The Dollar, US Economy Steams Ahead
On Friday, the US nonfarm payroll showed the labor market expanded by 321k jobs in November, significantly above analysts’ predictions of 230k. The unemployment rate stayed the same at 5.8pc. USD/JPY traded up to 121.24 on the news. The pair has been in a sharp uptrend since July, gaining nearly 20pc over that period.
Remarkable strength in the US economy and labor market has increased the chances of interest rate rises in the U.S next year. Next Thursday we will see the US retail sales report, and this will give insight into the all-important November consumer spending data.
The flip side of this rally is of course a weaker Yen. A weak Yen is beneficial to the Japanese export led economy, and we have seen this encouraged by the BoJs recent stimulus measures. But the weakness is also making imports more expensive so we expect the BoJ to talk-up the currency in the coming weeks, especially with an election ahead. Look for pullback in USD/JPY if this happens.
The Euro, ECB Delays Debt Purchase
The rally in the Euro was short lived last week as Mario Draghi announced that the ECB will delay the purchase of sovereign debt and the expansion of its stimulus package. On Friday, after the strong US jobs report, EUR/USD fell to two-year low of 1.2271.
The European Central Bank now proposes to reassess the economic data early in 2015. EUR/USD briefly spiked 120 pips on the news, trading at 1.2450, before falling back again. The statement also saw European stock markets fall. Many traders were anticipating an increase in QE to boost the ailing Euro zone economies. That didn’t happen.
Markets prefer clear communication, and decisive policy. Yet traders continue to receive confusing and mixed messages from ECB, not to mention, opposing views from the European leaders.
Germany is against an expansion to quantitative easing that would see the ECB purchasing sovereign debt and expanding its balance sheet. This measure would have an immediate impact on real interest rates, making government borrowing cheaper. In effect, Germany would again be underwriting failing Euro zone economies.
QE is only a sticking plaster. It does not tackle the fundamental problems in the Euro zone. Germany, favors long-term structural reform within each member country. France and Italy, where tax and employment law is inhibiting growth, are in dire need of reform. But structural changes could be extremely painful readjustments for the countries involved and politically unachievable.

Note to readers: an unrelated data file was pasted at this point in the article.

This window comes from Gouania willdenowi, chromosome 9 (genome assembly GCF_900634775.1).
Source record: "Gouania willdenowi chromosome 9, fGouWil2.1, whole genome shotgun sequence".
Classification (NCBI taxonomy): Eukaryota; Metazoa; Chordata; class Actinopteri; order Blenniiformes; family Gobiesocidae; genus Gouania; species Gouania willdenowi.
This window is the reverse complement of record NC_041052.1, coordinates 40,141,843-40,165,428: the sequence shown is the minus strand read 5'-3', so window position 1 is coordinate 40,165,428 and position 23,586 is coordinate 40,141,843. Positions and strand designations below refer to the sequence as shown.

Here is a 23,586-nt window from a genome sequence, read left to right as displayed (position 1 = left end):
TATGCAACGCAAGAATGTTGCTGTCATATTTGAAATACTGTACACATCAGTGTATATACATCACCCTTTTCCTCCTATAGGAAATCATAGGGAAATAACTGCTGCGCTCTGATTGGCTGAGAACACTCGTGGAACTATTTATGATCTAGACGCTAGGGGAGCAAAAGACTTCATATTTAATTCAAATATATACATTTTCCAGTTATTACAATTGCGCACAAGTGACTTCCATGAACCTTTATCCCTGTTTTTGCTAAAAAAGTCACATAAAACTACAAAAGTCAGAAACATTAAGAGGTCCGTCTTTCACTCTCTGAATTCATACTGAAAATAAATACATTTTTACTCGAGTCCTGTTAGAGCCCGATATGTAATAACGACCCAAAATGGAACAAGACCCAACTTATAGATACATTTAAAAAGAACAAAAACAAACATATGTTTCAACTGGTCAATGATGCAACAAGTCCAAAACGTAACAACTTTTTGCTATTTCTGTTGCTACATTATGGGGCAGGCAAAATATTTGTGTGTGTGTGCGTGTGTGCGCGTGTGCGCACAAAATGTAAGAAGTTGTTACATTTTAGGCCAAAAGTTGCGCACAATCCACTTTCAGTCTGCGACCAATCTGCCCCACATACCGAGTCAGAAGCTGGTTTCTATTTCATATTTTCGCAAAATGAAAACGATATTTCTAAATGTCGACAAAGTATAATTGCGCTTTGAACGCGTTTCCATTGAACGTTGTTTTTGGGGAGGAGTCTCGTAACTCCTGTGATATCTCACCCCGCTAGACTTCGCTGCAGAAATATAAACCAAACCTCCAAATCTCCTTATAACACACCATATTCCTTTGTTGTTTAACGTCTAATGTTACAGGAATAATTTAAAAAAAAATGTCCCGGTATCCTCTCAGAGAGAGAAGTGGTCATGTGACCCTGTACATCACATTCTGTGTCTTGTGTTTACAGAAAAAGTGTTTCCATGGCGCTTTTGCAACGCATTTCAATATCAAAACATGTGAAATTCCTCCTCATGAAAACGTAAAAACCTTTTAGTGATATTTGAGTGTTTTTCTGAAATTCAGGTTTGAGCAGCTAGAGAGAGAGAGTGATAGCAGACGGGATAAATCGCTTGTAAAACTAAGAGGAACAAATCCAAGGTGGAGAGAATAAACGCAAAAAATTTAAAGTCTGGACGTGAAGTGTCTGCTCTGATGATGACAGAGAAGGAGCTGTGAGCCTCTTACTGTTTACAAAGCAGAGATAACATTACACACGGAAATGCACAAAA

Meanwhile, lower oil prices are causing downward pressure on inflation in the Euro zone. Lower inflation will also add stimulus to the economy, particularly boosting consumer spending. The ECB is again choosing no action over action, instead playing a waiting game to see what happens.
Weakness in the Euro zone continues to be the immediate threat to Sterling. The Chancellor’s statement was broadly positive for the UK currency with GBP/USD recovering some of its losses from earlier in the week, rallying to 1.5716. The reform in stamp duty will add some stimulus to the UK housing market, which has slowed in recent months. It will also have a knock-on effect in other areas of the economy such as house builders.
Risks are on the horizon for Sterling however, particularly with the general election in May 2015. The main opposition party, Labour, has a track-record of poor fiscal discipline.
There is still substantial public debt, and the annual borrowing requirement (deficit) still running at 5pc of GDP. Paying this down relies on low government borrowing rates. The low rates enjoyed now are a result of fiscal stability and a decent economic outlook. If a new government undermines this, either through failing to control public finances or through policies that are hostile towards business, the outlook for the UK could be extremely bleak. We would expect Sterling valuation to adjust sharply downwards accordingly.
This uncertainly will weigh on the currency in the current months and with the election being very close-to-call we will likely see increasing volatility too.
Aussie Dollar, Event Risks
We have a cautious outlook on the Aussie dollar for several reasons. The GDP report out Wednesday showed that growth had declined in the third quarter. It was still a relatively healthy 2.7pc annually.
The RBA kept interest rates at 2.5pc in last week’s meeting as most analysts expected. Ominously though, they remarked on the currency valuation, which is seen by the committee as “of concern”.
Falls in commodity prices are hurting Australian exports, which impacts several areas of the economy. The RBA may want to rebalance this with a lower exchange rate. A rate cut would achieve this.
AUD/JPY has seen significant gains over the last two months. We now see the pair as being highly vulnerable to event risks. Any financial shock could see an unwinding of these positions.